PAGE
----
VANCOUVER — Canada’s higher inflation rate coupled with higher unemployment make it the 6th most miserable countries among 35 advanced economies worldwide, finds a new study released Jan. 18 by the Fraser Institute, an independent, non-partisan Canadian public policy think-tank.
“Canadians are rightly concerned about the country’s high inflation and unemployment rates, and when compared to other developed countries, Canada is not doing well,” said Jason Clements, executive vice president of the Fraser Institute and
co-author of The Misery Index Returns.
The study finds that out of the International Monetary Fund’s 35 most advanced economies, Canada has the 6th worst Misery Index score in 2021 of 10.88 — a combination of Canada’s inflation rate of 3.15 and unemployment rate of 7.72.
Only five countries are more miserable than Canada. Spain is the worst with a Misery Index score of 17.61, followed by Greece (15.73), Italy (11.96) and Iceland (11.26).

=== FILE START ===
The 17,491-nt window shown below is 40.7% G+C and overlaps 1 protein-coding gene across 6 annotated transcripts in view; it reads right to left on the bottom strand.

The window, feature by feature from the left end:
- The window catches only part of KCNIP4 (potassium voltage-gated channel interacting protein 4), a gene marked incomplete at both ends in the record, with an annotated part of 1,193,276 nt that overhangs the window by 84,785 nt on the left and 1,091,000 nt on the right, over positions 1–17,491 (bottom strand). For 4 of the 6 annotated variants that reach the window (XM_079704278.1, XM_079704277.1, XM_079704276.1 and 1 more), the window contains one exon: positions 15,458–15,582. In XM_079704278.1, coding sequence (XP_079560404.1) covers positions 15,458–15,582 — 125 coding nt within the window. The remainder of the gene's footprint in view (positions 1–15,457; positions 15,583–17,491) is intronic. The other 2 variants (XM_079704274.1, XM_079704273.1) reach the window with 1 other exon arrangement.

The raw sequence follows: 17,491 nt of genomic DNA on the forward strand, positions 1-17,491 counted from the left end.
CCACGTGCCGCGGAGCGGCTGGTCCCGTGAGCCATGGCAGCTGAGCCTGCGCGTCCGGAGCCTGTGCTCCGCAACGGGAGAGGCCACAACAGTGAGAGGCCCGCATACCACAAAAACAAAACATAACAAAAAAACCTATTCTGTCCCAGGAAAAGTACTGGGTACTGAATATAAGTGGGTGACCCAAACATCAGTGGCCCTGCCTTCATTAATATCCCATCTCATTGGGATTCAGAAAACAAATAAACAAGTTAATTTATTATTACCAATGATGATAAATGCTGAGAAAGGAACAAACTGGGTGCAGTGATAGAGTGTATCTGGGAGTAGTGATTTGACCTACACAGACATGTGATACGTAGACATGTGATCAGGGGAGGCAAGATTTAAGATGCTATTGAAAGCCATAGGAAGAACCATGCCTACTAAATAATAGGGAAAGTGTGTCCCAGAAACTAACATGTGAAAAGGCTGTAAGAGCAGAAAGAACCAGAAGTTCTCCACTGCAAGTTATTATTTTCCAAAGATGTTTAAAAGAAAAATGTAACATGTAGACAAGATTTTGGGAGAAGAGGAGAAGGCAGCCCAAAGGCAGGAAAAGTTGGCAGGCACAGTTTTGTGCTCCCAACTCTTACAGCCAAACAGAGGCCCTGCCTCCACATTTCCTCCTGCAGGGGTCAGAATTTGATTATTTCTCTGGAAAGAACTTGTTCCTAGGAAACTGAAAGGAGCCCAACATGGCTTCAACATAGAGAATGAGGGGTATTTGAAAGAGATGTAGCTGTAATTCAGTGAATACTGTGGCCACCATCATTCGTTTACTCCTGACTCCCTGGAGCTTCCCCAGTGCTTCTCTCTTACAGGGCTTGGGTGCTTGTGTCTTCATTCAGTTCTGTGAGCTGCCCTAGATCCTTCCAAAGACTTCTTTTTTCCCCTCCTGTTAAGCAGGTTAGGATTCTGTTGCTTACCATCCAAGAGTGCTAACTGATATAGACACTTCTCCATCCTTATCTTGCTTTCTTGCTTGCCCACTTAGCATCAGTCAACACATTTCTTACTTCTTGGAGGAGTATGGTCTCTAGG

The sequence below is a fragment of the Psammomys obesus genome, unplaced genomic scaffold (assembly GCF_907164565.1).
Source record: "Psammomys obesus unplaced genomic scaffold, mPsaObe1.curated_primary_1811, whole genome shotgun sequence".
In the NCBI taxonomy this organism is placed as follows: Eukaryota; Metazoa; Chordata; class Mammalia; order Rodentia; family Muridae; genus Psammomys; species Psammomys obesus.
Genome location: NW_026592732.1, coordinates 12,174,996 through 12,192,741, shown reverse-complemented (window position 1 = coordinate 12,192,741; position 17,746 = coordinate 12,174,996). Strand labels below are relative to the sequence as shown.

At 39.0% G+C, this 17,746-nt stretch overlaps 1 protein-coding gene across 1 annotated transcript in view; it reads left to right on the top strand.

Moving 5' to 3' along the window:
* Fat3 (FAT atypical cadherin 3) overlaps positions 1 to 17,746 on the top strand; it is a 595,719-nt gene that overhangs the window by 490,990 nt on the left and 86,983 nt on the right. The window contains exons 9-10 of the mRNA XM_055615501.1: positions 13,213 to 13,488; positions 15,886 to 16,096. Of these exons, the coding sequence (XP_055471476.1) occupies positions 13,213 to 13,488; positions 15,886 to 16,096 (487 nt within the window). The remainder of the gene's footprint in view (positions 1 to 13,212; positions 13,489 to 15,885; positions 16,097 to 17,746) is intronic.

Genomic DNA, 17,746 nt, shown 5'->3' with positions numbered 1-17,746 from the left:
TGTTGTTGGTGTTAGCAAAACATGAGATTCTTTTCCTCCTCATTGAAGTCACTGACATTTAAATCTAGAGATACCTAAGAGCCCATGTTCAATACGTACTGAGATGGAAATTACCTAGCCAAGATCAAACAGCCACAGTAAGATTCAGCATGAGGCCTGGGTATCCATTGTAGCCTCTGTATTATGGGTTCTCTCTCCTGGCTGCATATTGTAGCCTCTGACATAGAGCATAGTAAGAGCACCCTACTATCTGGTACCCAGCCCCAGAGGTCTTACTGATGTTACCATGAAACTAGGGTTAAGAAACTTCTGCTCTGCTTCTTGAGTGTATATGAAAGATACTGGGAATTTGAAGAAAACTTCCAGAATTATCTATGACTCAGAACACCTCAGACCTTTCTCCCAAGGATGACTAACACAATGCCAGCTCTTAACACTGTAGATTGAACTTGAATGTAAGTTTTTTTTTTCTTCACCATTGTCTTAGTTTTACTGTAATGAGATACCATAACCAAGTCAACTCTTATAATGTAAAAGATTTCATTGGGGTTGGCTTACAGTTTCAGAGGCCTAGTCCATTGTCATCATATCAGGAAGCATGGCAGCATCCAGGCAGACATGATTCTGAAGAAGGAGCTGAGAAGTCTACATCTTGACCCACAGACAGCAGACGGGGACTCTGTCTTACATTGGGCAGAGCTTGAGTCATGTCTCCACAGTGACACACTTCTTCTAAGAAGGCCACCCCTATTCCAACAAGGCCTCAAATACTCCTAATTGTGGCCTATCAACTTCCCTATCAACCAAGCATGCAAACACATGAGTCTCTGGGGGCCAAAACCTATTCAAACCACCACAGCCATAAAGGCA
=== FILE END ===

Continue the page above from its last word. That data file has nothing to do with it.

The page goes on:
Other notable countries, which are less miserable than Canada, include France (10.10), the United States (9.72), Australia (7.33) and the United Kingdom (7.17).
The least miserable countries with the lowest index scores are Switzerland (3.57) and Japan (2.61).
The Misery Index was developed by American economist Arthur Okun as a way to capture both the costs of high inflation and high unemployment.
While prominent in policy discussions in the 1970s and 1980s, the Misery Index all but disappeared from public discourse starting in the early 1990s as inflation was tamed and remained low, and unemployment in most countries trended downwards.
“The fact that we are again discussing the Misery Index and Canada’s high ranking on it is bad news for all Canadians, who will suffer as a result,” Clemens said.
“Governments across Canada, particularly the federal government, should prioritize those policies that will make Canadians less miserable by lowering inflation and unemployment.”